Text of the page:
POLICE nationwide have been to see the way the West Yorkshire force tackles burglars who target high-value cars.

Burglaries where thieves break into a house to find car keys and then steal the victims' vehicles are known as Hanoi burglaries in police circles.

As car security systems have become ever more complex, thieves have resorted to raiding homes to steal the keys, so they can quickly drive the cars away.

But this summer West Yorkshire police have had major successes against Hanoi burglaries, arresting 97 people after a year-long operation.

In the county this kind of offence has plummeted from a peak of 286 a month to just 104.

It has also helped reduce house burglaries by 6,500 for the first six months of this year.

Senior police from across the UK attended a conference in Wakefield yesterday to find out more about West Yorkshire's success.

West Yorkshire police used a variety of innovative covert and overt tactics for the first time to recover executive cars worth about £2.5m.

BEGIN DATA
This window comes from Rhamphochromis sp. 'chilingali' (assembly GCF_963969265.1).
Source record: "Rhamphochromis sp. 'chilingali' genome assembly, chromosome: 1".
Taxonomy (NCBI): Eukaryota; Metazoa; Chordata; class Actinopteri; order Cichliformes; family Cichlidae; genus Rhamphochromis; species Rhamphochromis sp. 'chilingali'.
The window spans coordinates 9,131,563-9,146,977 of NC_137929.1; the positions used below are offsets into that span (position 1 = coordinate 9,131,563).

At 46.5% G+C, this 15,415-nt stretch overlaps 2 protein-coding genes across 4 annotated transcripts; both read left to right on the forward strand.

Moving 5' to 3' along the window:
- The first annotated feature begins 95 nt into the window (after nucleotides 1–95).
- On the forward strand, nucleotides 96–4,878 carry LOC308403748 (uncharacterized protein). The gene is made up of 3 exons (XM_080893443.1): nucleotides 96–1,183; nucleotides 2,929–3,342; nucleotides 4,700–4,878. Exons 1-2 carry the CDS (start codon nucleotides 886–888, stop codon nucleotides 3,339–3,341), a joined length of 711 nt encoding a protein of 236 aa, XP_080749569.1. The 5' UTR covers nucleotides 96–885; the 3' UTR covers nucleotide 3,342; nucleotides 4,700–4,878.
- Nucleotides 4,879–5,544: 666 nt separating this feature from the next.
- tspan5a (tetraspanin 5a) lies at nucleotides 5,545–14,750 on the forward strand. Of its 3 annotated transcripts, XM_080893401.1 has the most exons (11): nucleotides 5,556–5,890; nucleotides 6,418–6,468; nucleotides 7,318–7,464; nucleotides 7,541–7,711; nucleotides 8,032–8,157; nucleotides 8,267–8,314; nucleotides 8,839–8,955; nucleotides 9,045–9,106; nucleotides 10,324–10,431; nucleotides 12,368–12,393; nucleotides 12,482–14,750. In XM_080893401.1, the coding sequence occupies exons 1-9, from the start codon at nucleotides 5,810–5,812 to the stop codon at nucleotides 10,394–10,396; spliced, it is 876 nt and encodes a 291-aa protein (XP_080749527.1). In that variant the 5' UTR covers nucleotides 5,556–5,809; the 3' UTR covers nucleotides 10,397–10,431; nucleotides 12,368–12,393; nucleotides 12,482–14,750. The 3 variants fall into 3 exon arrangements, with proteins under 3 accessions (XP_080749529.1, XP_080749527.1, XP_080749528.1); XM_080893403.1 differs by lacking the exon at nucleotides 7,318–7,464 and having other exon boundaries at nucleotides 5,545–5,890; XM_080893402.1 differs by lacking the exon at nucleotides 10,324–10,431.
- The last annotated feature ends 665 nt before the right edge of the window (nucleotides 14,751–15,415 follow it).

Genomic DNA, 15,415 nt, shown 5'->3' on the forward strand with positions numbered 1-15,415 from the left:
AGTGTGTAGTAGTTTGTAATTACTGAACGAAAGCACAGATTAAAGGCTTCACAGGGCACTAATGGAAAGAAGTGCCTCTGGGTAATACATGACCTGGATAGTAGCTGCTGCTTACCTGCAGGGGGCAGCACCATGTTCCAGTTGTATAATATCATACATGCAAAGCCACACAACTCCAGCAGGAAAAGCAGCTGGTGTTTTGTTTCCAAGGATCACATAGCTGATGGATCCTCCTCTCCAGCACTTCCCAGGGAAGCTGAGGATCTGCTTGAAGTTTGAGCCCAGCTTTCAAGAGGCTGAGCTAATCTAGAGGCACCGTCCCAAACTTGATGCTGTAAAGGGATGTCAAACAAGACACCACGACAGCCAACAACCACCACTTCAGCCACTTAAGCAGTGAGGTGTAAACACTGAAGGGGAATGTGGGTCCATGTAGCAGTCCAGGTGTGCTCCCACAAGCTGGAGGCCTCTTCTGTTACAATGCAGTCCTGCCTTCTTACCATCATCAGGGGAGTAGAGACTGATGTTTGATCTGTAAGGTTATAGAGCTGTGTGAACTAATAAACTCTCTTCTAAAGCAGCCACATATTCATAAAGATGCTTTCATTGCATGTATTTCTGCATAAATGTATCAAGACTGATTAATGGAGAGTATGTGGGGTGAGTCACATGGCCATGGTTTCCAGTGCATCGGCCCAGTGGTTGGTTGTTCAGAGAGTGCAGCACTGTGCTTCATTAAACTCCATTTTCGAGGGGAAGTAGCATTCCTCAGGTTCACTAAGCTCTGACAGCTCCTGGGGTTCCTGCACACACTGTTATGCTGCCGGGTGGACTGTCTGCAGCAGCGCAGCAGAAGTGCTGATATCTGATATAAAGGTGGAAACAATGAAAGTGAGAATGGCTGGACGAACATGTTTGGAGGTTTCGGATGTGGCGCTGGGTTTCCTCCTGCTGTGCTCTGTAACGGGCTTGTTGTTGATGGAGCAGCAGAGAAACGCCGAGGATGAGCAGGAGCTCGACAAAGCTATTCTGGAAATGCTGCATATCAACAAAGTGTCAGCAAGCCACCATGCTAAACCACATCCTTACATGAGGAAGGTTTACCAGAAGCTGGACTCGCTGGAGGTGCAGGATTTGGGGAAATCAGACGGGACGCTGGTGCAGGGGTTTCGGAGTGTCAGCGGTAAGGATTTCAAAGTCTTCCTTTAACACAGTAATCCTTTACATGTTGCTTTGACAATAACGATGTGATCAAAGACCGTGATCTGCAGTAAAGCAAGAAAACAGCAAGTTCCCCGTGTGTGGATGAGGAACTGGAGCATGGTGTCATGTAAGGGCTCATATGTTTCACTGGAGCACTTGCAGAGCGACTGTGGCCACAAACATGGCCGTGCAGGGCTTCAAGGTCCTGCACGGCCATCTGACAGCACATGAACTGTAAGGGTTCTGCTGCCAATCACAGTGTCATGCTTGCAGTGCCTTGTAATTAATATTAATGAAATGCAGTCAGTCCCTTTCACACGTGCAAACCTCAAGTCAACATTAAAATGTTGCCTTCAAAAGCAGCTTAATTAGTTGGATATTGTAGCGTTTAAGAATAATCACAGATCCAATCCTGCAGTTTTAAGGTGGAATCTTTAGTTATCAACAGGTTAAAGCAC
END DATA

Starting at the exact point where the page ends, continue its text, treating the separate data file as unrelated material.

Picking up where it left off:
Drugs including heroin, cocaine and ecstasy with a street value of around £250,000 were also seized.

Chief Supt Howard Crowther, who headed the operation, said: "By sharing the tactics we used with other forces we hope to make a massive dent on this type of criminal activity nationally.

"It is pleasing the results have grabbed the attention of the Home Office Police Standards Unit, as a model of best practice to tackle this type of vehicle crime," he added.

"The operation sent a strong message of reassurance to the public, particularly those who had had a vehicle stolen.

"The overlapping and variety of tactics used together for the first time is unique."